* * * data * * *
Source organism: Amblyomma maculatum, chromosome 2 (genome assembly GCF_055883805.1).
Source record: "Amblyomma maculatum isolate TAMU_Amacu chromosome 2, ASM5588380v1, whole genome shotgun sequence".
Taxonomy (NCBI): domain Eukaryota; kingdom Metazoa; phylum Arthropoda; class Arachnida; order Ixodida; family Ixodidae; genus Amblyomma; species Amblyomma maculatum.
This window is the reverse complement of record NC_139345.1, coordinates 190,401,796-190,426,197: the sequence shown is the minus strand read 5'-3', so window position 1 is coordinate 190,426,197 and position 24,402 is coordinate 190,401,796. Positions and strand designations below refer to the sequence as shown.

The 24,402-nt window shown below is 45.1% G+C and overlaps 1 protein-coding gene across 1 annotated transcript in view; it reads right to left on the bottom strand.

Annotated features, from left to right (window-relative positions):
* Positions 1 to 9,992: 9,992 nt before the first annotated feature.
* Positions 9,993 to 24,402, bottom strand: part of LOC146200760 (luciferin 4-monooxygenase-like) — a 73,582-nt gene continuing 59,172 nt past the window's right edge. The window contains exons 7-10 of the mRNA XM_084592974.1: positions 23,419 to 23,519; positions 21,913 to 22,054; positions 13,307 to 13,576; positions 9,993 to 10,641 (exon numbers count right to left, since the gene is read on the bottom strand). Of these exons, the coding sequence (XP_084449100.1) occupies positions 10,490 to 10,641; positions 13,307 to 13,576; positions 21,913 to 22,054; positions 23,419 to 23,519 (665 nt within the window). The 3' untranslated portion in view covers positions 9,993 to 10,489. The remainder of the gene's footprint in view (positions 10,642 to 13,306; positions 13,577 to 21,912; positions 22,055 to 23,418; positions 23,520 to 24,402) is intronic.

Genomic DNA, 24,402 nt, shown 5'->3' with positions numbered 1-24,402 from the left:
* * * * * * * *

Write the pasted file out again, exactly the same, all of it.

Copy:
Source organism: Amblyomma maculatum, chromosome 2 (genome assembly GCF_055883805.1).
Source record: "Amblyomma maculatum isolate TAMU_Amacu chromosome 2, ASM5588380v1, whole genome shotgun sequence".
Taxonomy (NCBI): domain Eukaryota; kingdom Metazoa; phylum Arthropoda; class Arachnida; order Ixodida; family Ixodidae; genus Amblyomma; species Amblyomma maculatum.
This window is the reverse complement of record NC_139345.1, coordinates 190,401,796-190,426,197: the sequence shown is the minus strand read 5'-3', so window position 1 is coordinate 190,426,197 and position 24,402 is coordinate 190,401,796. Positions and strand designations below refer to the sequence as shown.

The 24,402-nt window shown below is 45.1% G+C and overlaps 1 protein-coding gene across 1 annotated transcript in view; it reads right to left on the bottom strand.

Annotated features, from left to right (window-relative positions):
* Positions 1 to 9,992: 9,992 nt before the first annotated feature.
* Positions 9,993 to 24,402, bottom strand: part of LOC146200760 (luciferin 4-monooxygenase-like) — a 73,582-nt gene continuing 59,172 nt past the window's right edge. The window contains exons 7-10 of the mRNA XM_084592974.1: positions 23,419 to 23,519; positions 21,913 to 22,054; positions 13,307 to 13,576; positions 9,993 to 10,641 (exon numbers count right to left, since the gene is read on the bottom strand). Of these exons, the coding sequence (XP_084449100.1) occupies positions 10,490 to 10,641; positions 13,307 to 13,576; positions 21,913 to 22,054; positions 23,419 to 23,519 (665 nt within the window). The 3' untranslated portion in view covers positions 9,993 to 10,489. The remainder of the gene's footprint in view (positions 10,642 to 13,306; positions 13,577 to 21,912; positions 22,055 to 23,418; positions 23,520 to 24,402) is intronic.

Genomic DNA, 24,402 nt, shown 5'->3' with positions numbered 1-24,402 from the left: